The Overseer, Bookkeeper, and Driver


Each plantation had an overseer who was directly responsible to either the resident proprietor or the absentee proprietor’s attorney. He was the man who made sure the plantation ran smoothly and usually lived in the great house when the landowner was an absentee. Whereas, the attorney may be responsible for numerous plantations, the overseer was in control of only one plantation. He was a man who superintended several gangs of field laborers on a plantation. In Jamaica, the “overseer” became “obisha” by the late 1700’s and “busha” by the early 1800s. Usually, the attorney started his apprenticeship as an overseer.

The overseer might have several bookkeepers working under him. In Jamaica, these bookkeepers had nothing to do with keeping books. In fact, many times they were illiterate white men, whose sole function was to get the maximum work out of the slaves.

At the bottom of the supervisory level below the bookkeepers were the drivers. These were always slaves.

The hierarchy of management was paralleled by a hierarchy of punishment. Corporal punishment would be meted out to slaves by the drivers, bookkeepers or overseers. Whereas, the white bookkeepers would never receive corporal punishment. If the offense was great, they would be summarily dismissed without a horse to ride. The overseer would force them to walk off the plantation. If an overseer was dismissed, he would be given a horse or mule to leave with dignity. If corporal punishment was to be given to a member of the white management team, it would be administered by the government of Jamaica.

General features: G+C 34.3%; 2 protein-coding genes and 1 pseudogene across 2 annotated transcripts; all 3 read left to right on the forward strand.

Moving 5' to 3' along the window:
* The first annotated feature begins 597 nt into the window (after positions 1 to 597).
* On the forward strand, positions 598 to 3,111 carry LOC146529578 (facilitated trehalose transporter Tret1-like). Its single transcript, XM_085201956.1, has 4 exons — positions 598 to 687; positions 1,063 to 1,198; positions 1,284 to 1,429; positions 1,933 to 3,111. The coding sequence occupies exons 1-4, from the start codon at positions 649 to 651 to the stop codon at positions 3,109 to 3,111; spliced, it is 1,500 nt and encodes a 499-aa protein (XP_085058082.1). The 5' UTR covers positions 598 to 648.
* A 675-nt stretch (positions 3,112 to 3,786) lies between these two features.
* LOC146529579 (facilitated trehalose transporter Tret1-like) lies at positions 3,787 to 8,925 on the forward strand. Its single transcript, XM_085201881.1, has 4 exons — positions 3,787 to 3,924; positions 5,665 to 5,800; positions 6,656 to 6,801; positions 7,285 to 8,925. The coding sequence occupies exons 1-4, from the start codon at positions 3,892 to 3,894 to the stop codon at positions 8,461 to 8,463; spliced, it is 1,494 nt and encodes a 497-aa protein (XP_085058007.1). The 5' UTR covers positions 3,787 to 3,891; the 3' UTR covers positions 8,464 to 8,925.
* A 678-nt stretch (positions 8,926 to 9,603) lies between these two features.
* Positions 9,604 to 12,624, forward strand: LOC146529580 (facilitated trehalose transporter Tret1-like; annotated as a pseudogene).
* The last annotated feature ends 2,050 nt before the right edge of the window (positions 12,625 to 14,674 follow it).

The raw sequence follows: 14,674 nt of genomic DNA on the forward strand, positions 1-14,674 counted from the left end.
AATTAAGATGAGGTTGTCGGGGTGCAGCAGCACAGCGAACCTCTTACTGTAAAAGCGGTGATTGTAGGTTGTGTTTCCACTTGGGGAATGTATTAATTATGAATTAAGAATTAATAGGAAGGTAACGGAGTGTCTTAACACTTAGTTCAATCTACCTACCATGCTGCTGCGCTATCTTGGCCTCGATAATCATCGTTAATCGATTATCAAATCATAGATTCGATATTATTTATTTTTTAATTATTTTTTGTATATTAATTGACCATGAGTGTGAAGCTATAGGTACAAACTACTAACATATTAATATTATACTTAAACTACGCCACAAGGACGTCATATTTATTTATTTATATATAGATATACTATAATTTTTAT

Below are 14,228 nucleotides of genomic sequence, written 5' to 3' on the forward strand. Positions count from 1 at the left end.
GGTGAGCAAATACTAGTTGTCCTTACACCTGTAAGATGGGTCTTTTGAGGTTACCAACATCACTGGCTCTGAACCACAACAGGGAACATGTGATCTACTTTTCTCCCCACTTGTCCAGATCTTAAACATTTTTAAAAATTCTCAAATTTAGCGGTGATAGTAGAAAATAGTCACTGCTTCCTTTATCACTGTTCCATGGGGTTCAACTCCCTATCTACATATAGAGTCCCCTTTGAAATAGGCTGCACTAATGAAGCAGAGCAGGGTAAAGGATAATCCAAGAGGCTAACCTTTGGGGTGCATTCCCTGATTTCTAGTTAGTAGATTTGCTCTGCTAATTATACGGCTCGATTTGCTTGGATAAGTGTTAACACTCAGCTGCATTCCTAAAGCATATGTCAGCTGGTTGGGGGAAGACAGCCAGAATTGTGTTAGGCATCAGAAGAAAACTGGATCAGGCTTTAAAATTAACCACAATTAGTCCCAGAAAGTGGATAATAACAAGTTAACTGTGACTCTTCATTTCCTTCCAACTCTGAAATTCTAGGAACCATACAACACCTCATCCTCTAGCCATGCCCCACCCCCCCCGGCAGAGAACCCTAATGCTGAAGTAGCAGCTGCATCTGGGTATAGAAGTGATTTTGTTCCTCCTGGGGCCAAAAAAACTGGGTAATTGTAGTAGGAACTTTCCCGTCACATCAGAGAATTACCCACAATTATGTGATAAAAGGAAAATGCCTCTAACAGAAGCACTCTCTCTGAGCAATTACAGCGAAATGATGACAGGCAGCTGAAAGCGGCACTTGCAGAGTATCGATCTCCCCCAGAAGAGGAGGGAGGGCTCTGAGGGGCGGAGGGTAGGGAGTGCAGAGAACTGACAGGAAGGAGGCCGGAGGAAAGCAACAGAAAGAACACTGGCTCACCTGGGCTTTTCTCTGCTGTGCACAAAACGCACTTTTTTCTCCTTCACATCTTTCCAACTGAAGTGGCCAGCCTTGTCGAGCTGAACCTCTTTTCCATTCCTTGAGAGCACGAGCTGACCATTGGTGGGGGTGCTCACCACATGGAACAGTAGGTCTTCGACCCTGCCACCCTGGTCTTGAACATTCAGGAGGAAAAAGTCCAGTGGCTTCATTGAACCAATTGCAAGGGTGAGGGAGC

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About Dr. Raul A. Mosley

Raul is the founder of the Fort Worth Portrait Project (FWPP). He holds a Ph.D. in Public Affairs & Issues Management from Purdue University. After teaching for 16 years as a university faculty member at both Purdue and Indiana University, Raul moved to Fort Worth and founded the FWPP in 2014.

4 responses to “The Overseer, Bookkeeper, and Driver”

  1. Dionne Bee says :

    Hi Michael, I love the layout of your blog:-D

    Do you have any information on the likely race/skin colour of planters and cultivators in the mid to late 1800s or where I could possibly find this information?



    • mwmosley68 says :

      I think I’ve seen an article on your question about the race/skin color of the planters. I did mention that the owner of Hampstead and Retreat Sugar Estates was a slave who became the wife of Jonathan Barnett. I will do a bit of research and get back to you.



  2. Dionne Bee says :

    Hi Michael, did you see my question? Would appreciate the help. Thanks.


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